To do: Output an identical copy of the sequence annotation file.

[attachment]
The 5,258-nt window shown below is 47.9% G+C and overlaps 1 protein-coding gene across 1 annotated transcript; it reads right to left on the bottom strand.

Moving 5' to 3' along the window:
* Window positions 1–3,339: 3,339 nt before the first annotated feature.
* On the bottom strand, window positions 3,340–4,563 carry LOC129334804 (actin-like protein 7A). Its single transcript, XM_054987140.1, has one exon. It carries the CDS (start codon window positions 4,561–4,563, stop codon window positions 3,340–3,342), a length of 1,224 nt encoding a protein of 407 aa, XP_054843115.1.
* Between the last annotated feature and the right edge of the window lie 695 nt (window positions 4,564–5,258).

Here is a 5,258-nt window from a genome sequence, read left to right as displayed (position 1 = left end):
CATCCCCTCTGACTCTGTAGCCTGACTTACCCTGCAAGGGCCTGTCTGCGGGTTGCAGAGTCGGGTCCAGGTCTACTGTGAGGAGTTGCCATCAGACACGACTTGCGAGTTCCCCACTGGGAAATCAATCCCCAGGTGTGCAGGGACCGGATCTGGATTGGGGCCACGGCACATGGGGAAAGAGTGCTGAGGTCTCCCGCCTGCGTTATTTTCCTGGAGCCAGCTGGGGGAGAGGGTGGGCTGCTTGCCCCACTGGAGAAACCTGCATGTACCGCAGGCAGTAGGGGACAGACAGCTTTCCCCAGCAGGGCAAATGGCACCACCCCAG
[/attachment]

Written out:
The 5,258-nt window shown below is 47.9% G+C and overlaps 1 protein-coding gene across 1 annotated transcript; it reads right to left on the bottom strand.

Moving 5' to 3' along the window:
* Window positions 1–3,339: 3,339 nt before the first annotated feature.
* On the bottom strand, window positions 3,340–4,563 carry LOC129334804 (actin-like protein 7A). Its single transcript, XM_054987140.1, has one exon. It carries the CDS (start codon window positions 4,561–4,563, stop codon window positions 3,340–3,342), a length of 1,224 nt encoding a protein of 407 aa, XP_054843115.1.
* Between the last annotated feature and the right edge of the window lie 695 nt (window positions 4,564–5,258).

Here is a 5,258-nt window from a genome sequence, read left to right as displayed (position 1 = left end):
CATCCCCTCTGACTCTGTAGCCTGACTTACCCTGCAAGGGCCTGTCTGCGGGTTGCAGAGTCGGGTCCAGGTCTACTGTGAGGAGTTGCCATCAGACACGACTTGCGAGTTCCCCACTGGGAAATCAATCCCCAGGTGTGCAGGGACCGGATCTGGATTGGGGCCACGGCACATGGGGAAAGAGTGCTGAGGTCTCCCGCCTGCGTTATTTTCCTGGAGCCAGCTGGGGGAGAGGGTGGGCTGCTTGCCCCACTGGAGAAACCTGCATGTACCGCAGGCAGTAGGGGACAGACAGCTTTCCCCAGCAGGGCAAATGGCACCACCCCAG